The Evolution of My Party Pants

This post is part of The Write On Project
Topic: New Year’s Eve

There is nothing subtle about leather pants. They even have a soundtrack, which would have been heard clearly had it not been for the thousands of people and electrified tribal beat in which the pants and I were swimming. Once far enough inside the sea of celebration, the black boots stood still and I scanned the crowd behind red tinted glasses, whose purpose was not so much to see but be seen. The loosely buttoned red velvet shirt with a butterfly collar had an equally loud voice, though it spoke with what I think must have been a European accent.

If narcissism had a team, I was wearing their uniform and my black spiked hair was the helmet.

I poured through the blurry crowd that night and devoured it all. It was what my young mind had always pictured a party to be. It was hedonism. It was indulgent. It was New Years Eve. And I loved it.

Memories of that night are scattered and disjointed, like a jigsaw puzzle undone. In one piece are strings of purple lights. In another, friends on the same team. In another, disembodied eyes and lips. In another, the rising sun. I remember the walls, my breath and the beat all moving as one. I remember timelessness.

It was a fantasy world and I remember wanting that moment to never end.

Flannel pants don’t care to ever be noticed. Like a worn teddy bear or a good parent, they need no real attention except maybe an appreciative little “mmmm” when they are first met after a long day. They only seek to comfort. They are quiet pants, which is great because I didn’t want to wake my daughters in the next room. Flannel pants are not part of an ensemble – only a lack of comfort clashes with them, not a differing color.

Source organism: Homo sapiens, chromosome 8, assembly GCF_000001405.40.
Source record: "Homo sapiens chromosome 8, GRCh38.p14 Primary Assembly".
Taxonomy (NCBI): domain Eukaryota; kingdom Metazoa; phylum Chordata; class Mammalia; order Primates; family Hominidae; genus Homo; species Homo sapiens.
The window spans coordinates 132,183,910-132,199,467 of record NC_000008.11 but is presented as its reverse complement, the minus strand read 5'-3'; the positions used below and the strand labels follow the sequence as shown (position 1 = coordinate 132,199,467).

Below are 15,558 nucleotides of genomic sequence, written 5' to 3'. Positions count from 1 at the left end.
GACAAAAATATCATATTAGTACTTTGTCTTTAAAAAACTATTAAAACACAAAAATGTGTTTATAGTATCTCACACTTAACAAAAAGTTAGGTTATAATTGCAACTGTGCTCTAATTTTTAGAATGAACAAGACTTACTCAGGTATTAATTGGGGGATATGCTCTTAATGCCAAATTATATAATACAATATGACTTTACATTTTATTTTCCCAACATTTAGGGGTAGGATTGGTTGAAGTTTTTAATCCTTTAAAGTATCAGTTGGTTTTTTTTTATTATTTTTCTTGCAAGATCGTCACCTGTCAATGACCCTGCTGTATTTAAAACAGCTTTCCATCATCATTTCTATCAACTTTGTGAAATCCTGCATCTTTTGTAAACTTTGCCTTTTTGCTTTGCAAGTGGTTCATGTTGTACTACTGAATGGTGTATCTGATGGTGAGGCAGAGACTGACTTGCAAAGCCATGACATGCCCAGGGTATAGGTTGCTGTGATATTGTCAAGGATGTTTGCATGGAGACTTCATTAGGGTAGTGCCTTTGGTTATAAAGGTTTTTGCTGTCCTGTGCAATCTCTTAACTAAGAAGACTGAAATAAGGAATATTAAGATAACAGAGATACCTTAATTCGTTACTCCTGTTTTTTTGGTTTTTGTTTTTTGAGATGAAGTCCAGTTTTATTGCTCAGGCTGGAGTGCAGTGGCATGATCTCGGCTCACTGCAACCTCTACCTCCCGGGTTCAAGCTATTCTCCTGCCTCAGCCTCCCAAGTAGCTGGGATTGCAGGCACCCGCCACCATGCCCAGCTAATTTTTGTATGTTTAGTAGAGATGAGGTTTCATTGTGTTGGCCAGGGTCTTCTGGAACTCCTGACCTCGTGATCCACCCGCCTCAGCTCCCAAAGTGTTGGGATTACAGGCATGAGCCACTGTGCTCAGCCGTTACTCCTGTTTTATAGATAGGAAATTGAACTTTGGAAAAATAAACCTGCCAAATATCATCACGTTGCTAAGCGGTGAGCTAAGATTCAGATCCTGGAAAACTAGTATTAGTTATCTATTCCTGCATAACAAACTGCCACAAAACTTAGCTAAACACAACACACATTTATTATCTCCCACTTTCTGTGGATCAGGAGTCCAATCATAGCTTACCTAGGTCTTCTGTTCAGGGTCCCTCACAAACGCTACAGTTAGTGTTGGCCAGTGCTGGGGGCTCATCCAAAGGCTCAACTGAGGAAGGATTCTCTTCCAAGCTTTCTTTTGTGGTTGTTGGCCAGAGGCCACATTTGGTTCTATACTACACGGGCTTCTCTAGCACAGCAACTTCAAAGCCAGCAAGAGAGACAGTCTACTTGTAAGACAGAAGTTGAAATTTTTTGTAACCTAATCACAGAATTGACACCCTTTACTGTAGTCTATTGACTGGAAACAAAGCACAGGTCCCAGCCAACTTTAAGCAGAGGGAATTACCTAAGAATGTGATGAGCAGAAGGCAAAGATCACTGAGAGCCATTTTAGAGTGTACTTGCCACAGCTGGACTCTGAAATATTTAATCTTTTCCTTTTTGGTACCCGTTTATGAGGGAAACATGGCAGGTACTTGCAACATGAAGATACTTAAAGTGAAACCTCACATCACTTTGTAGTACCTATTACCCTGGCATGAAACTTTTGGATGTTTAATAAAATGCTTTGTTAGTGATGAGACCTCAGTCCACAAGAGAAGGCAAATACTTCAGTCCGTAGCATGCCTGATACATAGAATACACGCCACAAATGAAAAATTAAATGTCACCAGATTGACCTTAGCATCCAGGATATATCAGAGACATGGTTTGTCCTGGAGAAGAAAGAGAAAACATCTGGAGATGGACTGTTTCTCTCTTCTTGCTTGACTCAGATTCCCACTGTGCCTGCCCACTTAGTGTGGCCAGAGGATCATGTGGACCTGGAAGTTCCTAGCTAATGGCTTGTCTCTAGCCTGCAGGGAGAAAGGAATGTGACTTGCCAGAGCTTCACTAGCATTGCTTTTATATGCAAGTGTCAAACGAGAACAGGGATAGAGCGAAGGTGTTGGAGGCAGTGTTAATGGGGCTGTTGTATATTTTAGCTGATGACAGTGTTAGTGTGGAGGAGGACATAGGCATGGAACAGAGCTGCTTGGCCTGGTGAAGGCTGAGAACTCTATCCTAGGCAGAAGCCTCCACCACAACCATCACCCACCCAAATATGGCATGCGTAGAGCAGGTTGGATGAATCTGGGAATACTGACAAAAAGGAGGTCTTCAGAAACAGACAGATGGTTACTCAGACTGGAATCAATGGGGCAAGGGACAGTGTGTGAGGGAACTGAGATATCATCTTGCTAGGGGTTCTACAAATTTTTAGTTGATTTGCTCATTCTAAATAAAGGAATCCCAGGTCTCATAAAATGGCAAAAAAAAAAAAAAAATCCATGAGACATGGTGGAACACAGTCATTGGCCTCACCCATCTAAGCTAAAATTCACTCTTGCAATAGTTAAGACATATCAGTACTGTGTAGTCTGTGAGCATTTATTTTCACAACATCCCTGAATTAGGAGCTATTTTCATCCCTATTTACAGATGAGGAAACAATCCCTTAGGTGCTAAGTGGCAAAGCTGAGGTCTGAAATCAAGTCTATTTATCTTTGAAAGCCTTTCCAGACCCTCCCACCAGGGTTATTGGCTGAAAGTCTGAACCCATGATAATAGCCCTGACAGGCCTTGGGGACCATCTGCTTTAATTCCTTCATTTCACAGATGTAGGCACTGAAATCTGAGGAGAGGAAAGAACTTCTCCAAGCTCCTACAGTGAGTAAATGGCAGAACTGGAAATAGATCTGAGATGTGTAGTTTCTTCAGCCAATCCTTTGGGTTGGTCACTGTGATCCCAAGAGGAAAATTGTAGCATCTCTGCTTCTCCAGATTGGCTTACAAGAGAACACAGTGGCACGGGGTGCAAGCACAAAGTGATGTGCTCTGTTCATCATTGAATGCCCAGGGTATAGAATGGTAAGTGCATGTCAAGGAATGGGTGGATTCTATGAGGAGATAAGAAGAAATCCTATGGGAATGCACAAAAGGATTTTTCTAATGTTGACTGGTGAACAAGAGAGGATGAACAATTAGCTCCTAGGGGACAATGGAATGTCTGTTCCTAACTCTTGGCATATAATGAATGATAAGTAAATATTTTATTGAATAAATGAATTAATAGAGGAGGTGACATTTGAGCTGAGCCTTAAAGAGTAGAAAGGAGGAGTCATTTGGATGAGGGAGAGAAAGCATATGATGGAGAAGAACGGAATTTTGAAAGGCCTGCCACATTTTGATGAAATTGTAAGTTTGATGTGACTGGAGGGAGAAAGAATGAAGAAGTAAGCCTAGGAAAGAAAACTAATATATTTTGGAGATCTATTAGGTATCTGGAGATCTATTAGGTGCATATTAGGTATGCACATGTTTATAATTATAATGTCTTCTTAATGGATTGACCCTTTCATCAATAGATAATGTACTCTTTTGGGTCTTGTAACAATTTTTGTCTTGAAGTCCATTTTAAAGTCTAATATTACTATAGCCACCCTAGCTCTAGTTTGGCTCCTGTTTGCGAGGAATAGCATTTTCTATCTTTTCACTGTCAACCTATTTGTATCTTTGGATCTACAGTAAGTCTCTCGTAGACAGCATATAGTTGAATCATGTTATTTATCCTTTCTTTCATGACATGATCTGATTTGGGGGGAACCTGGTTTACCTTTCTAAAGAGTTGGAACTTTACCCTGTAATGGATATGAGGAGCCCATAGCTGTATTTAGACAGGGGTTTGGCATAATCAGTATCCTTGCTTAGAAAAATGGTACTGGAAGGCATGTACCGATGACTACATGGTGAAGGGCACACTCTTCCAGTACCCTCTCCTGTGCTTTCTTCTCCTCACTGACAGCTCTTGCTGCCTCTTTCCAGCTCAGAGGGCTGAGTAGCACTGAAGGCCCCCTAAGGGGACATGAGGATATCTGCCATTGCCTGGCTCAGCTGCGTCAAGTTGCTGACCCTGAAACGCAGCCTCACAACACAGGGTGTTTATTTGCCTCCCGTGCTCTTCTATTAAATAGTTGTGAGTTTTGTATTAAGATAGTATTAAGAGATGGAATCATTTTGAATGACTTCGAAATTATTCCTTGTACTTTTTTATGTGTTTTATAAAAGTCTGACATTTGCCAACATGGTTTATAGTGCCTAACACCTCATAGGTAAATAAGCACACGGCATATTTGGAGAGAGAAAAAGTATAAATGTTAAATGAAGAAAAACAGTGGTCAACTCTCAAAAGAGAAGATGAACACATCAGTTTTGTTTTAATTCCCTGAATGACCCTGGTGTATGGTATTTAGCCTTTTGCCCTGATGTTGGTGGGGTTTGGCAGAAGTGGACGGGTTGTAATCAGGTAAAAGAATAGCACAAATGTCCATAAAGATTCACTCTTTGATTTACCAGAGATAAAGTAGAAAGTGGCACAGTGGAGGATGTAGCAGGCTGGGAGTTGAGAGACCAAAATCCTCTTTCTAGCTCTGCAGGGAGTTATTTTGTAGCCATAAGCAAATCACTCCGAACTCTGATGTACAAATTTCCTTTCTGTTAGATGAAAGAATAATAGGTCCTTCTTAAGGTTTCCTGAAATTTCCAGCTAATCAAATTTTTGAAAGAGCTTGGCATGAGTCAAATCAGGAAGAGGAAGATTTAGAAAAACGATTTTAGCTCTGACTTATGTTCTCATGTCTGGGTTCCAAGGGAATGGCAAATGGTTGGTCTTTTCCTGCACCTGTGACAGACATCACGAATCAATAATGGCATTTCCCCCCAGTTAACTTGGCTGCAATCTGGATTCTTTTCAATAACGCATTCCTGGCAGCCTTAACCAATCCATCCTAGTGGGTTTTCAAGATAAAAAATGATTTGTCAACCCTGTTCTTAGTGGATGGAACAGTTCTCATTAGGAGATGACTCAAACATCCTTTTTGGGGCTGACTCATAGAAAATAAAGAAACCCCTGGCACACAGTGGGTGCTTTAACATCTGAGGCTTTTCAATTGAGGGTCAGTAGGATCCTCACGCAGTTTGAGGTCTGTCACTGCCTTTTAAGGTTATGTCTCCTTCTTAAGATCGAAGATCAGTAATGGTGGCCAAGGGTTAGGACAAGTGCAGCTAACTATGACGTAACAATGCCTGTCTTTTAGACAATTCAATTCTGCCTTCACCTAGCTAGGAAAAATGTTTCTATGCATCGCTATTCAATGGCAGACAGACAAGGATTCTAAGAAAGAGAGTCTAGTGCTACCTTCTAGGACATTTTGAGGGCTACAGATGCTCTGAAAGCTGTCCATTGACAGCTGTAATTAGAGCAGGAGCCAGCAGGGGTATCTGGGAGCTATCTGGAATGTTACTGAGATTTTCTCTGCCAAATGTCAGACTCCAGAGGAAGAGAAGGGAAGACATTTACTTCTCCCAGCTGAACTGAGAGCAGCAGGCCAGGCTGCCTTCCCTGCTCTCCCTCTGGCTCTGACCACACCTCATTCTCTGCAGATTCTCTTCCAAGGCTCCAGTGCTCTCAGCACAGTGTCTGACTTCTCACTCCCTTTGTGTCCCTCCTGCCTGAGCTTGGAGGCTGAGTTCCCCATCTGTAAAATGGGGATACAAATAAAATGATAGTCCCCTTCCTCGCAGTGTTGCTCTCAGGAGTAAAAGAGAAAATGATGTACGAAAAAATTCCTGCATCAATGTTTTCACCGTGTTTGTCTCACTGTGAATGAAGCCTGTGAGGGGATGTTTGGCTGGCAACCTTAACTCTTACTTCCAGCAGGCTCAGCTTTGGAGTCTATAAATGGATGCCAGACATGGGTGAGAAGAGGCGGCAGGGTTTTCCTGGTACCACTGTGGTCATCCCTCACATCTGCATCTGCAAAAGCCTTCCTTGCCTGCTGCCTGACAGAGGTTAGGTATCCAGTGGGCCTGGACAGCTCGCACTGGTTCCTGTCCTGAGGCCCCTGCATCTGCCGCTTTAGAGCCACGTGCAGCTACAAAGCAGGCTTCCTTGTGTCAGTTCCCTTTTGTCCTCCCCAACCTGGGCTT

I looked smashing in my flannels, slippers and long sleeve ‘Team America’ t-shirt.

I poured through the pages that night and devoured them all. I was re-reading ‘Survivor’ during one of my Palahniuk phases where I can’t seem to read anything else. I set the book in my lap to fully digest some well crafted passage and my mind stepped out of the pages to my moment there in the flannel pants. I stared across the room at the plaid pattern reflected in the night-darkened window and smiled. I would never have believed I would have enjoyed a New Year’s Eve at home so much. It was eventless. It would make for a terrible story to tell someday, I thought. And I loved it.

Memories of that night are warm. Silence was interrupted just by the concurrent crackles of the fireplace and baby monitor. It was a good book. I only noticed it was midnight because the neighbors shot off fireworks, the sound muffled through the window. My first thought was that I was surprised I was still awake. After reading a bit more I went to bed.

It was a night like any other night.